Wednesday 26 February 2020

Coronavirus and bats

Blog by Tom August. Tom studied diseases in bats for his PhD, with a focus on coronaviruses in UK bat species. He now works as a computational ecologist at the UK Centre for Ecology and Hydrology.

Researchers believe that the recent outbreak of coronavirus disease in China - COVID-19 - originated in wild bats in China, just as the SARS outbreak did back in 2002. So, what is the coronavirus, why does it seem to have come from bats, and what should we be doing to stop this happening again?

If you are old enough to be reading this you have probably been infected by a coronavirus before. Members of this group of viruses cause many cases of the common cold around the world, and much like the flu, coronaviruses are always circulating the human population. It turns out the same is true in bats. Bat populations around the world, including those in the UK, have been found to host coronavirus, and just like in humans these infections don’t seem to cause them much harm.

So how come COVID-19 is making people so sick?

Coronaviruses, like a number of other viruses, are able to jump the species barrier. In the vast majority of cases the virus is not able to survive in the new host, but occasionally they do, and it's these pioneers into a new species that typically cause more severe disease than the coronaviruses that normally infect that species. This is what happened in the case of SARS and what we think has happened in the case of COVID-19.

(c) AddAlissa Eckert, MS, Dan Higgins, MAM caption
This illustration, created at the Centers for Disease Control and Prevention (CDC), reveals ultrastructural morphology exhibited by coronaviruses. 

Since humans don’t typically come into contact with bats, spillover of diseases from bats to humans tend to come via an intermediate host, typically animals kept by humans. This could be animals kept for food, such as livestock or wild animals hunted for meat, or animals kept for other reasons, such as horses. Bats infect the intermediate host, which then in turn (typically in crowded conditions) spread it to other individuals, and on to humans who handle these animals. During the SARS outbreak the intermediate hosts are thought to have been palm civets, the intermediate host for COVID-19 is currently unknown.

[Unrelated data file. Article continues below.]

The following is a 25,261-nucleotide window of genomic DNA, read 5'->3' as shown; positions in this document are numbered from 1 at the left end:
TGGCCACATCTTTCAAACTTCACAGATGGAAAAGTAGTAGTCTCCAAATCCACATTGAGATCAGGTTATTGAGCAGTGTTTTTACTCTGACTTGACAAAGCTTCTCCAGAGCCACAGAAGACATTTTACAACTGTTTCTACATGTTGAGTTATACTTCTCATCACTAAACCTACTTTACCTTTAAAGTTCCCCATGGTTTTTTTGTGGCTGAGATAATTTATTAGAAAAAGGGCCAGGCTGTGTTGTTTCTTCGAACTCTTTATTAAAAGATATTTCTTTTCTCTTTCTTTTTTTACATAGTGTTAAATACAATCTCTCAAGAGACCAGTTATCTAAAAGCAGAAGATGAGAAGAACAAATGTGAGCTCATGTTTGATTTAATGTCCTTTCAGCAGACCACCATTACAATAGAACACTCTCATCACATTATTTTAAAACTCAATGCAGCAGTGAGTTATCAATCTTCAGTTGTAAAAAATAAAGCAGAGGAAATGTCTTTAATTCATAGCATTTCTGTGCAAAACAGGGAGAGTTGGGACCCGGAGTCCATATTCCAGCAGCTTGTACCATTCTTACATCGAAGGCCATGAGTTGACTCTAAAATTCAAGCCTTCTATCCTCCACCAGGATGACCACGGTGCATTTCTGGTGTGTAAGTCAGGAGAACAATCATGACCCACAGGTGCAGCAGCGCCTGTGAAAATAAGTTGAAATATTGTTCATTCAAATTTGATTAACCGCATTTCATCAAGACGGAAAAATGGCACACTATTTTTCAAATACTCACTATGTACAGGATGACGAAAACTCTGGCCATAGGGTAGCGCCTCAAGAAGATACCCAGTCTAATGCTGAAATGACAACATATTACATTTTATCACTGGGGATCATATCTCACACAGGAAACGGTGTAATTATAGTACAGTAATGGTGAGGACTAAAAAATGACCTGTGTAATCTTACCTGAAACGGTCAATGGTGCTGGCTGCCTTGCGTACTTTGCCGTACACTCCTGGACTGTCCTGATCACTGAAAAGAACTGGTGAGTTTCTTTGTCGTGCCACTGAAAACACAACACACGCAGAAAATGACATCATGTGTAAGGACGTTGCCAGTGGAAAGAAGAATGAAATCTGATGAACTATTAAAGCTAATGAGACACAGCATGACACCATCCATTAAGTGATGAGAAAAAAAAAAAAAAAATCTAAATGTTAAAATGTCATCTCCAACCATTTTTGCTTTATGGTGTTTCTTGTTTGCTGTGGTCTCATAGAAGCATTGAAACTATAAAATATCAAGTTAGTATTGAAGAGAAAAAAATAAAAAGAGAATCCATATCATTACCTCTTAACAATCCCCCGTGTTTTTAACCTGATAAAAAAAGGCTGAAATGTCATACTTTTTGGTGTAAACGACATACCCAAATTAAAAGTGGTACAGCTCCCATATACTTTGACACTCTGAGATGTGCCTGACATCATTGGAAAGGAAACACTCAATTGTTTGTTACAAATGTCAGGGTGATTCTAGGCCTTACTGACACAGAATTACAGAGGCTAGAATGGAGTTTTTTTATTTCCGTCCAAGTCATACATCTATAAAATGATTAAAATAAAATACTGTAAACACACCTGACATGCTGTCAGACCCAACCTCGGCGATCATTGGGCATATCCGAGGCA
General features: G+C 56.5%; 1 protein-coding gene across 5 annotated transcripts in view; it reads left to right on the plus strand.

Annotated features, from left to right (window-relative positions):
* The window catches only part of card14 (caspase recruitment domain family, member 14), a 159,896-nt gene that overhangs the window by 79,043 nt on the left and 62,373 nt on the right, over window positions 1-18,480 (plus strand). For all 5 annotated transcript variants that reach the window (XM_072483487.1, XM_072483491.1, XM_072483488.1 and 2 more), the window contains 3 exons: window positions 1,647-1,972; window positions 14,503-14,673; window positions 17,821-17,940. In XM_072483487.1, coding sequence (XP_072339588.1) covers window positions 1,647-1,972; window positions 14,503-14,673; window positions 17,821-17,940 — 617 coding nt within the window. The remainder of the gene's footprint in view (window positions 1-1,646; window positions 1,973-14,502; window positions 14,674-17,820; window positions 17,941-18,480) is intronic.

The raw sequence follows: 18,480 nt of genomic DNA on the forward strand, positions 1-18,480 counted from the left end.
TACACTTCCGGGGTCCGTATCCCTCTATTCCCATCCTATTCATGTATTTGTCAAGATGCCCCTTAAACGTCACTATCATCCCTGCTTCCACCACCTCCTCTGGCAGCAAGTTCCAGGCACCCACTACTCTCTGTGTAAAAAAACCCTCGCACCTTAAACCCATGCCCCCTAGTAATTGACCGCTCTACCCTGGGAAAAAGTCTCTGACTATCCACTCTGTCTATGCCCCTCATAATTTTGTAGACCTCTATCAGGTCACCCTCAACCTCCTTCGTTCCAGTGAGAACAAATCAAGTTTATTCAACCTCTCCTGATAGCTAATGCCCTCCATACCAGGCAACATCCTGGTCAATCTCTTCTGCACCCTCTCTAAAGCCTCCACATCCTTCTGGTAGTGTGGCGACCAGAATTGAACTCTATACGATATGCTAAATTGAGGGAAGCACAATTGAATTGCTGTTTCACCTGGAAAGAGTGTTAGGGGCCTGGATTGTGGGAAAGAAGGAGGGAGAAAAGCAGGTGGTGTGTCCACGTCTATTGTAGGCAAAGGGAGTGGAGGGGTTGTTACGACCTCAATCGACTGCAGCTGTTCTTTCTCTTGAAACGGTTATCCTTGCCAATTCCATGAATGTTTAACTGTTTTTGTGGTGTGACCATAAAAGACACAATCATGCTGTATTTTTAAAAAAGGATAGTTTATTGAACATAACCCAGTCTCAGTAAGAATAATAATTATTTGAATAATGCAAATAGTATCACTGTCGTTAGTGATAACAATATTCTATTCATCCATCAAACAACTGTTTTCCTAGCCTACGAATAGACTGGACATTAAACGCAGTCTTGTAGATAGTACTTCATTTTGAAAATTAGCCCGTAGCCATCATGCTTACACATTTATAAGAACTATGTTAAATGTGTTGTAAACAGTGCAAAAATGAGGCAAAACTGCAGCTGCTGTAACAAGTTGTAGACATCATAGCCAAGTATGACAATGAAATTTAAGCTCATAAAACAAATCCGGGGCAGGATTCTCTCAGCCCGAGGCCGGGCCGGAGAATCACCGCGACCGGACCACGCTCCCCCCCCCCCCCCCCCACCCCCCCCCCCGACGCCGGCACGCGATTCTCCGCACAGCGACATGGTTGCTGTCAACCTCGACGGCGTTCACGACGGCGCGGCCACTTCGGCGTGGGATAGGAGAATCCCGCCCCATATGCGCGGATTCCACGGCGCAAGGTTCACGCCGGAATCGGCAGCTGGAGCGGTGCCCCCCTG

To stop spillovers happening we need to: 1) reduce the level of disease in the wild host (in this case bats), and 2) reduce the chance they will pass on the virus to livestock or other wild animals, and in turn us.

Wild animal populations under stress tend to have higher levels of infection. Habitat destruction is known to reduce food availability for bats, which can lead to malnourishment and higher levels of infection. At the same time habitat destruction can force bats out of their natural habitat and into urban settings bringing them into contact with humans, livestock and wildlife they wouldn’t normally be in contact with. Habitat destruction is thought to have been a contributing factor to the spill over of Hendra and Nipah, two other viruses that have found their way from bats into humans.

Agricultural intensification has led to dense populations of captive animals that humans have regular contact with. This has contributed to a number of virus spillover events, including ‘swine flu’ and ‘bird flu’. In the case of coronaviruses, both SARS and COVID-19 have been linked to markets in China selling live animals. These 'wet markets' often host a range of animals that can be bought alive or butchered, offering conditions favourable for the spread of disease between species and to humans.

Habitat destruction and agricultural intensification are just two of the many factors that cause spillover of coronaviruses from bats to humans. However, by supporting healthy wild bat populations and maintaining their natural habitats we can help to reduce the level of disease in wild populations, and keep them from close contact with livestock and humans.

Information correct as of Wednesday 26th February 2020.